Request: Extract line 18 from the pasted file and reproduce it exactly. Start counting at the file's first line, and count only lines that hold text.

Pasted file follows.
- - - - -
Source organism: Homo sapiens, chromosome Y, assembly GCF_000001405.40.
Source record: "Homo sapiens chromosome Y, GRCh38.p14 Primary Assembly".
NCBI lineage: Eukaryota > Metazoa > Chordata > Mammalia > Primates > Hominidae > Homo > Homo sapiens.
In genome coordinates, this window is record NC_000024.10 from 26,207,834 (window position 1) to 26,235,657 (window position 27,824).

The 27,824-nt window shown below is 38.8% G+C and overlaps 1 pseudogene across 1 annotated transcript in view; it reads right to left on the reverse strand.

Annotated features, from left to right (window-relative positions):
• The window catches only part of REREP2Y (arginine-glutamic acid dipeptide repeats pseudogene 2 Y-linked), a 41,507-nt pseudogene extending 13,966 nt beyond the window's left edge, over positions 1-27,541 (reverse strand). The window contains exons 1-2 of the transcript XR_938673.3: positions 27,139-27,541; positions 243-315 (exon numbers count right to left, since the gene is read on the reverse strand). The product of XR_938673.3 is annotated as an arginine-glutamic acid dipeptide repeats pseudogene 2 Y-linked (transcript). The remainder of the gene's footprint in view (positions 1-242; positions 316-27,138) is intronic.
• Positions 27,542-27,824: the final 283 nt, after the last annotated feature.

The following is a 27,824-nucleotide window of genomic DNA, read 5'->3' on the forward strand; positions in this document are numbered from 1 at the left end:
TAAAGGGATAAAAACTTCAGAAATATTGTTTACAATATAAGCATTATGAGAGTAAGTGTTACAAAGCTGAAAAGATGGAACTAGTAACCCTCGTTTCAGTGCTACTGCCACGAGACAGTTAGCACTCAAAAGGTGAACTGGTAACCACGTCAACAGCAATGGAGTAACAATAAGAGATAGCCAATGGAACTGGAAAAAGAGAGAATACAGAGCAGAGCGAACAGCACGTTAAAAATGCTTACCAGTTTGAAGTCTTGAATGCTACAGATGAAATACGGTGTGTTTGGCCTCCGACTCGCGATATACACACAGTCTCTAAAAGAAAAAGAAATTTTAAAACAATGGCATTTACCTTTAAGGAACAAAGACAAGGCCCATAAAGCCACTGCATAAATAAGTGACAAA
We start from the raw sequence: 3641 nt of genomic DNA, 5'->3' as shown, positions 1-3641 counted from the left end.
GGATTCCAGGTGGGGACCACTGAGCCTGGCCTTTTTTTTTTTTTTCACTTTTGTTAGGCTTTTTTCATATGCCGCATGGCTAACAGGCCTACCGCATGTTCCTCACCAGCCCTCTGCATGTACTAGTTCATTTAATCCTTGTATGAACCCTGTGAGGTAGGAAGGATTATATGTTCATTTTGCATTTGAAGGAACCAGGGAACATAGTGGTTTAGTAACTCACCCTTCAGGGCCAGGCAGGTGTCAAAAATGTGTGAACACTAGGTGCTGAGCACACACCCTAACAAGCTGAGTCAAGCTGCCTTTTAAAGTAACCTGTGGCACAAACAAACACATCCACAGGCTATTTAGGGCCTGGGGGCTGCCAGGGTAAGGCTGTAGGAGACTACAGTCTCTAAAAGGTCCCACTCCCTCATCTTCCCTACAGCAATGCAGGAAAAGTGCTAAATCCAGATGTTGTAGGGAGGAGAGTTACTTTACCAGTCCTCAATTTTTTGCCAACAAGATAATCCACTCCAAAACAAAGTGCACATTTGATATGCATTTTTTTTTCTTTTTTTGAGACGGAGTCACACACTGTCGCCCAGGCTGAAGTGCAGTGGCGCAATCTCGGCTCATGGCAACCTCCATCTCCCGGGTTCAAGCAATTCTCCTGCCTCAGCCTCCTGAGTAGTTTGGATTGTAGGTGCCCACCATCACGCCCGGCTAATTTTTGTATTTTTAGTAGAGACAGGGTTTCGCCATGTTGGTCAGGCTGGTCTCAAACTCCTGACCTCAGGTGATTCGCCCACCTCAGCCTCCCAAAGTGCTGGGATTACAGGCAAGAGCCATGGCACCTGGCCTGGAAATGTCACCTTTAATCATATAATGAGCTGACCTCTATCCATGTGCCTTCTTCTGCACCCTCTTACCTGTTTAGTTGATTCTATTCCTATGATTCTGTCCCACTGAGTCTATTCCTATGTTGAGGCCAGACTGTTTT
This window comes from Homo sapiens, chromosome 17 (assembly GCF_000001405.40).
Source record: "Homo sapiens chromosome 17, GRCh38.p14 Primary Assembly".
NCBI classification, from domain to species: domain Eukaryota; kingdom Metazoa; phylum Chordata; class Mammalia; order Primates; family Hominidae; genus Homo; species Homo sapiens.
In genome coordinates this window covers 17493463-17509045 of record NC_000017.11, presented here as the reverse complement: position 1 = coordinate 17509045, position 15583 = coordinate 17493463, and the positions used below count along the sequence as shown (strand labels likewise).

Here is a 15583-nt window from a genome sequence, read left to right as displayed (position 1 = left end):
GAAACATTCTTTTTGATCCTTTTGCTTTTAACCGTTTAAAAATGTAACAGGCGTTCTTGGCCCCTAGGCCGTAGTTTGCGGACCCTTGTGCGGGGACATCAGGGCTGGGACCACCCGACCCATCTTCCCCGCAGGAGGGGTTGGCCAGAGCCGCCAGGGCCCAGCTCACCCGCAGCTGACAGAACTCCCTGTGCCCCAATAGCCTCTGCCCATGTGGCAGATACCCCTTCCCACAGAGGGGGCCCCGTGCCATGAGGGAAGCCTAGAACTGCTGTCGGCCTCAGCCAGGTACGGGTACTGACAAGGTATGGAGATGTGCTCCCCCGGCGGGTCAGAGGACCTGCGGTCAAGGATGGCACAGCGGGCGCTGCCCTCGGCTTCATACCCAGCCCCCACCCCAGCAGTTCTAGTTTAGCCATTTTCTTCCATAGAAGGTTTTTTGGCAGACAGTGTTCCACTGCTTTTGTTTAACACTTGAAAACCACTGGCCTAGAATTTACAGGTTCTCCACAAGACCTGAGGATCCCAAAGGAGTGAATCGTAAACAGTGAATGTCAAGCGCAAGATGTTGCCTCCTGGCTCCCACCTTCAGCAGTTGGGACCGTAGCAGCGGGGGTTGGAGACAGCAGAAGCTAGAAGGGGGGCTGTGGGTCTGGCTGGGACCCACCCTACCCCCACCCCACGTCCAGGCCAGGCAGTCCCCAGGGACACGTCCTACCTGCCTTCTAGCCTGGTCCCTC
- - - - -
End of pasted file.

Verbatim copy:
GAAACATTCTTTTTGATCCTTTTGCTTTTAACCGTTTAAAAATGTAACAGGCGTTCTTGGCCCCTAGGCCGTAGTTTGCGGACCCTTGTGCGGGGACATCAGGGCTGGGACCACCCGACCCATCTTCCCCGCAGGAGGGGTTGGCCAGAGCCGCCAGGGCCCAGCTCACCCGCAGCTGACAGAACTCCCTGTGCCCCAATAGCCTCTGCCCATGTGGCAGATACCCCTTCCCACAGAGGGGGCCCCGTGCCATGAGGGAAGCCTAGAACTGCTGTCGGCCTCAGCCAGGTACGGGTACTGACAAGGTATGGAGATGTGCTCCCCCGGCGGGTCAGAGGACCTGCGGTCAAGGATGGCACAGCGGGCGCTGCCCTCGGCTTCATACCCAGCCCCCACCCCAGCAGTTCTAGTTTAGCCATTTTCTTCCATAGAAGGTTTTTTGGCAGACAGTGTTCCACTGCTTTTGTTTAACACTTGAAAACCACTGGCCTAGAATTTACAGGTTCTCCACAAGACCTGAGGATCCCAAAGGAGTGAATCGTAAACAGTGAATGTCAAGCGCAAGATGTTGCCTCCTGGCTCCCACCTTCAGCAGTTGGGACCGTAGCAGCGGGGGTTGGAGACAGCAGAAGCTAGAAGGGGGGCTGTGGGTCTGGCTGGGACCCACCCTACCCCCACCCCACGTCCAGGCCAGGCAGTCCCCAGGGACACGTCCTACCTGCCTTCTAGCCTGGTCCCTC